Between the horse-drawn carriage rides and custom poetry, the recent annual CHOC Oncology Patient Ball Presented by J. Willard and Alice S. Marriott Foundation most certainly lived up to its theme of “The Enchanted Ball.”
Attending a high school prom or dance is not always possible for many patients who battle long-term, life-threatening illnesses like cancer. Committed to preserving the magic of childhood, CHOC has hosted the Oncology Patient Ball annually for more than two decades to ensure oncology patients don’t miss out on this important rite of passage.
This event celebrates these teens’ and young adults’ courageous battles and tenacity. Hospitalization or health concerns can often keep these teens from attending their own proms. Also, some teens may be self-conscious after cancer treatments that alter their appearances. This event allows everyone an opportunity to enjoy their prom in a safe, judgment-free environment.
On this night, every attendee is prom royalty.
Festivities begin with an opportunity for guests to choose a free dress or tuxedo, as well as an opportunity for hair and makeup. Then, the magical night unfolds to include dinner, dancing, dessert and so, so many photo opportunities.
The Oncology Ball echoes CHOC’s overall patient-care philosophy. It’s an example of the pediatric health system’s many efforts to normalize the hospital environment, allow kids to feel like kids, and ensure illness or injury doesn’t put childhood on pause.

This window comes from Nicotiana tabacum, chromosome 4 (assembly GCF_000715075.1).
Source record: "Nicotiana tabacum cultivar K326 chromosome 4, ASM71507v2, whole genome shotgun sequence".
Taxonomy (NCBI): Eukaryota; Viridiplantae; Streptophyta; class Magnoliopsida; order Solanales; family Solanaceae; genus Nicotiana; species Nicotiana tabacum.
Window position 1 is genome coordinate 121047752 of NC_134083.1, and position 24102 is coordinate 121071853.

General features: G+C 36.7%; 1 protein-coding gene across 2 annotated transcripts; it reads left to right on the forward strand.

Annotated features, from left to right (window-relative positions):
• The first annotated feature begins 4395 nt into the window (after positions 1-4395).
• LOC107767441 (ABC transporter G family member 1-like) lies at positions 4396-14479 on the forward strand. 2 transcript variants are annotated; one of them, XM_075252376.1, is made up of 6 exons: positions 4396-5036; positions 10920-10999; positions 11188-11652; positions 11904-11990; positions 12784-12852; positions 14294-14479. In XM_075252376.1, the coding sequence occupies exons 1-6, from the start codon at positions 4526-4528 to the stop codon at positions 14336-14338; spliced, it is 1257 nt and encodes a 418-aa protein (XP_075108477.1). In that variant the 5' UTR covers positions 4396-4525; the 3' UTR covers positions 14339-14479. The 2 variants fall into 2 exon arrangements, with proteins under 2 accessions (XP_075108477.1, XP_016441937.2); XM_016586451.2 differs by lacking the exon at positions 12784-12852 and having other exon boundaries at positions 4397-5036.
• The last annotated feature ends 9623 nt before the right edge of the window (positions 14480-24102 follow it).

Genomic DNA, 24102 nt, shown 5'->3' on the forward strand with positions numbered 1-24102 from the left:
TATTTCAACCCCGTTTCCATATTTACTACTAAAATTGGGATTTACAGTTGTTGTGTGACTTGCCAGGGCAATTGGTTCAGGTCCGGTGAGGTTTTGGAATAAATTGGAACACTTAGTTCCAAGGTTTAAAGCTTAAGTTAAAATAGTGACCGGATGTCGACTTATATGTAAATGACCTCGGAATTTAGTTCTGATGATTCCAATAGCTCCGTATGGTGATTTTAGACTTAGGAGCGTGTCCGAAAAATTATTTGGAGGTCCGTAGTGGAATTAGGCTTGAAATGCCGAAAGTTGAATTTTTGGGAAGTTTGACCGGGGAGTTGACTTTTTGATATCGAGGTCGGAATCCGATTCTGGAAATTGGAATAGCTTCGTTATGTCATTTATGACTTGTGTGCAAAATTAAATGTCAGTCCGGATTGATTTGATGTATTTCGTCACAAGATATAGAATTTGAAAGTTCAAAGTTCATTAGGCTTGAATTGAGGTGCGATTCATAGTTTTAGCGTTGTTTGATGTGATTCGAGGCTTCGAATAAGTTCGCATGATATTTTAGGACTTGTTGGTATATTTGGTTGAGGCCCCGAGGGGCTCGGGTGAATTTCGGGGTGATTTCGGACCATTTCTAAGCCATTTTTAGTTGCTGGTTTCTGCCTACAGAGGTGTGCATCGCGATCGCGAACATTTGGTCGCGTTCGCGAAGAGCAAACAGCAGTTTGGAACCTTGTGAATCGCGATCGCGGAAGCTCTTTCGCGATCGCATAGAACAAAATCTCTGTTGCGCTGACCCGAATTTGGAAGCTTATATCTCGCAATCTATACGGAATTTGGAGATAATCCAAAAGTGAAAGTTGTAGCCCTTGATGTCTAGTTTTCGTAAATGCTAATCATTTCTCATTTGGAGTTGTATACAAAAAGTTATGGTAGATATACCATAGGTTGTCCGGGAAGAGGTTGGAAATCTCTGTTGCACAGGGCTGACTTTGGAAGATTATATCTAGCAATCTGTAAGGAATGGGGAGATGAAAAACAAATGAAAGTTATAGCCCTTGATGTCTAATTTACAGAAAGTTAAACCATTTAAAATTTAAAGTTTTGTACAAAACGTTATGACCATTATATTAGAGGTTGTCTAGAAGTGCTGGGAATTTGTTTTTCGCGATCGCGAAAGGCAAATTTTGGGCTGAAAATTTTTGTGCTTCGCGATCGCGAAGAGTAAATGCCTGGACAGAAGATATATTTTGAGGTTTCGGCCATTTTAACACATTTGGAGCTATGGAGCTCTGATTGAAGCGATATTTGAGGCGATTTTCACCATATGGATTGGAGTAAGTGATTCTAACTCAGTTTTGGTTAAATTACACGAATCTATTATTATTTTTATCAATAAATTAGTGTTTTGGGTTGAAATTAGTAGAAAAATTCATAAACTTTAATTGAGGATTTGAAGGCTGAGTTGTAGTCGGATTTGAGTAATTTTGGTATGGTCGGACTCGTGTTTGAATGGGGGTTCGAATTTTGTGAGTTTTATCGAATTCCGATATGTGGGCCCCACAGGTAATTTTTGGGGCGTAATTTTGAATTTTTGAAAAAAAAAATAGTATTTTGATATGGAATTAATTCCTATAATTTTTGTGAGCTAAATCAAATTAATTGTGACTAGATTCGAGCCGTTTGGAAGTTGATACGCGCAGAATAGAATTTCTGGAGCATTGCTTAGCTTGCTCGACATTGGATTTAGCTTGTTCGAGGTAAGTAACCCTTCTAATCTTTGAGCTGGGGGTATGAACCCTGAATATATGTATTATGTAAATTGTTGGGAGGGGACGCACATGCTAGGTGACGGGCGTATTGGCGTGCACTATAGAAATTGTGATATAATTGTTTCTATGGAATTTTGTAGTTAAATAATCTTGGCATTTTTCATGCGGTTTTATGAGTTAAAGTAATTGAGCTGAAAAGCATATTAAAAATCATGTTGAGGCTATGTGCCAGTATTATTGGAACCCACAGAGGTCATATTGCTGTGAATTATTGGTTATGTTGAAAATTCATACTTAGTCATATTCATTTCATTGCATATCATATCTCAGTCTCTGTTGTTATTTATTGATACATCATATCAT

Each September marks Childhood Cancer Awareness Month, but pediatric cancers also impact older patients, like adolescent and adults. The most effective way to treat pediatric cancers is with pediatric cancer protocols designed by doctors and nurses who specialize in treating those cancers. Oncologists and hospitals that normally only treat adult patients may not have the background or treatments available that teens and young adults with pediatric cancers need.
The Hyundai Cancer Institute at CHOC is one of the only pediatric cancer programs in the country with a dedicated program for teens and young adults. That means that because of CHOC’s groundbreaking program, when a teen or young adult is diagnosed with a pediatric type of cancer, they get treatment from two types of oncology experts: one who specializes in their type of cancer and one who specializes in the needs of adolescents and young adults.
Many of these patients find themselves at a unique crossroads: When these young adults’ lives should be full of football games; high school or college classes; dating; spending time with friends; or planning for their future; they are interrupted by cancer. The risk for depression is high in these patients, which can impact their treatment.
To that end, The Richard C. and Virginia A. Hunsaker Adolescent and Young Adult Oncology Child Life Program offers a range of activities and experiences to help meet these patients’ unique needs.
One of the country’s only such programs, CHOC’s AYA Child Life Program offers weekly events for patients to connect with one another, activities within CHOC Hospital’s patient care areas to connect patients while hospital, as well as the Ball.